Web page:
A batch of Starlink satellites is deployed in orbit after a launch on Nov. 13, 2021.
The Federal Communications Commission issued a key authorization to Elon Musk’s SpaceX on Thursday, granting approval for the company to move forward with launching up to 7,500 next-generation satellites in its Starlink internet network.
“Our action will allow SpaceX to begin deployment of Gen 2 Starlink,” the FCC wrote in the order.
The FCC did not grant SpaceX’s full application, which included the deployment of nearly 30,000 satellites in low Earth orbit, and it placed some conditions on the company’s plan to deploy the satellites. It deferred decision on the application to launch the full number.
The FCC imposed a limit on the number of satellites in SpaceX’s second-generation of the Starlink constellation, also known as Gen2, in order “to address concerns about orbital debris and space safety.”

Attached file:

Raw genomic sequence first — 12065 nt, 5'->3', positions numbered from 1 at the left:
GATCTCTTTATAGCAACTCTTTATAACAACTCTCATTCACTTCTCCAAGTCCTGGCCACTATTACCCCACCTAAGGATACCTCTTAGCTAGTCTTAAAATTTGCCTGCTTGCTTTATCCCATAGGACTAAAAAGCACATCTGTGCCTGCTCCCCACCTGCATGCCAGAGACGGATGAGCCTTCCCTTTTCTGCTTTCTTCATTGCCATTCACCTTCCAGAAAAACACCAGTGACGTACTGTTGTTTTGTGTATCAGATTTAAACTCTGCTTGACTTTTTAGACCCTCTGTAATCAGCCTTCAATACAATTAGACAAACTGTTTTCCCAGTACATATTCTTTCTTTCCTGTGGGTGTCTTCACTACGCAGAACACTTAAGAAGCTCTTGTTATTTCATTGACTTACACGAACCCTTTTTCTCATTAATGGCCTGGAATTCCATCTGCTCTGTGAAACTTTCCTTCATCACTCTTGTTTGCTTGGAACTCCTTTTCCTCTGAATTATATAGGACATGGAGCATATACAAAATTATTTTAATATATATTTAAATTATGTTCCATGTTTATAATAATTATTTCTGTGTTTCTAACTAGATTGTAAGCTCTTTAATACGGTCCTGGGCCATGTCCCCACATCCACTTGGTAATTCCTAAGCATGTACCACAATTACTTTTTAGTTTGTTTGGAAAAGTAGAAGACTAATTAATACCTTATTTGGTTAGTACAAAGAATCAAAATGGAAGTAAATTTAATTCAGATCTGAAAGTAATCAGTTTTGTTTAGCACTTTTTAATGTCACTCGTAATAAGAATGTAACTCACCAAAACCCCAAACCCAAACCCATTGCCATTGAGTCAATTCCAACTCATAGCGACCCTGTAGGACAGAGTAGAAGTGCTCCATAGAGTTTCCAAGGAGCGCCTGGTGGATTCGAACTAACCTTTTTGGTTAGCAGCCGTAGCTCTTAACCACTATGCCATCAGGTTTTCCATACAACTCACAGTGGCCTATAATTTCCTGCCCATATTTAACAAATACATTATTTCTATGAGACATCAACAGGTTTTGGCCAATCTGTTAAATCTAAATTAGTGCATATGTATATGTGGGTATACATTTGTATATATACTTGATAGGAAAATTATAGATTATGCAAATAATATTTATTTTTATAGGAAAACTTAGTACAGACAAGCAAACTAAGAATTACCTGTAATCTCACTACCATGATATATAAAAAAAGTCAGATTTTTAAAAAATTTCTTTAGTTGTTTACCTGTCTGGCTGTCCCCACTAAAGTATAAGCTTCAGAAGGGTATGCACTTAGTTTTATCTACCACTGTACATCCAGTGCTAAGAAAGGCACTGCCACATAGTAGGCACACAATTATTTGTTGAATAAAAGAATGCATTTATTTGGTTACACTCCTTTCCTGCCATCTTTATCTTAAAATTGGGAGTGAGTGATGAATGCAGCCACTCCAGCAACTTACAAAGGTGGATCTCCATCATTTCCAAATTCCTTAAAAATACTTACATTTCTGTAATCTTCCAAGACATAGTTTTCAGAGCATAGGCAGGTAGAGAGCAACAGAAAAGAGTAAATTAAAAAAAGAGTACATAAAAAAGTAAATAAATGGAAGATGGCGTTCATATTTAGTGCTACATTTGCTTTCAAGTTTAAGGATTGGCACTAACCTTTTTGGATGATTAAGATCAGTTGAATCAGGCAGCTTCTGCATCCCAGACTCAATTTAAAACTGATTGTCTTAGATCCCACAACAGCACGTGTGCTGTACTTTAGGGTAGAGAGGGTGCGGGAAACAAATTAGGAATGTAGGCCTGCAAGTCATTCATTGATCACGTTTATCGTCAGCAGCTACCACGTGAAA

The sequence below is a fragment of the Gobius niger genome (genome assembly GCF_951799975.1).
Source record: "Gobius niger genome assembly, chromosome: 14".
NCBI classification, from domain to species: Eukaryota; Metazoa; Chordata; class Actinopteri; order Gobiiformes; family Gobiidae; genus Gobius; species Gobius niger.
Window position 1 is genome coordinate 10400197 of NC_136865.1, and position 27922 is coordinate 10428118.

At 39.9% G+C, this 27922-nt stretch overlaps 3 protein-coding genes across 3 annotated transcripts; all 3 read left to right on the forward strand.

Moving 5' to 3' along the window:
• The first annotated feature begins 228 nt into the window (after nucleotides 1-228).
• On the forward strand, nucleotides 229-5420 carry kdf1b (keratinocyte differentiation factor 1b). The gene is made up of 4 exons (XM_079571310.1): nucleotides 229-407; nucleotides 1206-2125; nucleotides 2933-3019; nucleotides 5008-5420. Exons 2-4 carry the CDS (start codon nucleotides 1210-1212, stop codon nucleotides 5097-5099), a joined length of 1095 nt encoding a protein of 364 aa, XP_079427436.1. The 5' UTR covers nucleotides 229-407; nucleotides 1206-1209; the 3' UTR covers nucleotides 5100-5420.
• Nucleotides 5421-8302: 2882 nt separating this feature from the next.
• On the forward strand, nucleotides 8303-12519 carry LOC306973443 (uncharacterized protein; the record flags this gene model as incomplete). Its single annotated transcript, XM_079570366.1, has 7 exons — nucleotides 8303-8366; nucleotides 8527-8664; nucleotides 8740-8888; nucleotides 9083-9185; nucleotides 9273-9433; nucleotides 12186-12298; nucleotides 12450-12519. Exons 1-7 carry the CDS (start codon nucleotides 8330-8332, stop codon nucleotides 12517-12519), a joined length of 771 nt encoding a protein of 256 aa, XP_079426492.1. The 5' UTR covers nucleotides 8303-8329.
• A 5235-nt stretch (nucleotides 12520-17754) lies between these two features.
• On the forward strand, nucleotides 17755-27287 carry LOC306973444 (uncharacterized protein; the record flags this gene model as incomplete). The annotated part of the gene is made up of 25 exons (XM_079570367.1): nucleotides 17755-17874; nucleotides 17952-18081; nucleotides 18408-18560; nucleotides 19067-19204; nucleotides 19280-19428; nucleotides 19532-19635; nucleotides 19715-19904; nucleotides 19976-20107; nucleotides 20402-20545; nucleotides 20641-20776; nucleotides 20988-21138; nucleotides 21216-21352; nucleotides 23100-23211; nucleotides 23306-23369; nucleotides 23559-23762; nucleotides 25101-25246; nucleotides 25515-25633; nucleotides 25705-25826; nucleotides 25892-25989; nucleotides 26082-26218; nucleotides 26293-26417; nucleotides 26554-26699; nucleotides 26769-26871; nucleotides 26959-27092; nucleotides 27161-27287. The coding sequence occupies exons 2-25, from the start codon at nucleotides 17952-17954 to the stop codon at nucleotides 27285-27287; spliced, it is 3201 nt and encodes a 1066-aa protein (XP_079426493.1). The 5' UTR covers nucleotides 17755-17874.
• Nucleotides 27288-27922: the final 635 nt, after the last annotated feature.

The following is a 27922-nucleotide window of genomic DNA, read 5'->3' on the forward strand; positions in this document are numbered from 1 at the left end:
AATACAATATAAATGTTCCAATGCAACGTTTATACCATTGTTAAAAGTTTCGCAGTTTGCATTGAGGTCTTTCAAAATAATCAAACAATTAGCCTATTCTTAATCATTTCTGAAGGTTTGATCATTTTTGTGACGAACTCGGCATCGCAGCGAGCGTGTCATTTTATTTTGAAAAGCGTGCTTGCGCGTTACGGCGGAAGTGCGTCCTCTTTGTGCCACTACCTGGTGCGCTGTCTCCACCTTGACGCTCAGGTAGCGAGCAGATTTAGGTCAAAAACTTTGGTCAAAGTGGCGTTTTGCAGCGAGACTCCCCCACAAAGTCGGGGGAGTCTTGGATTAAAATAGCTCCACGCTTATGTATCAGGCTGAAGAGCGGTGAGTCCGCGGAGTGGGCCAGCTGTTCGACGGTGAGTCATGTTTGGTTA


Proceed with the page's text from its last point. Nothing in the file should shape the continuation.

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SpaceX is also required to coordinate with other satellite operators, as well as with NASA and the National Science Foundation to protect science missions and radio astronomy, respectively.
The FCC’s decision is crucial to SpaceX’s plans to expand its satellite network, which have been hotly contested in filings with the regulator from companies including Viasat, DISH and Amazon.
To date SpaceX has launched about 3,500 first-generation Starlink satellites into orbit. The service had about 500,000 subscribers as of June. The company has steadily expanded Starlink’s product offerings as well as selling services to residential, business, RV, maritime and aviation customers.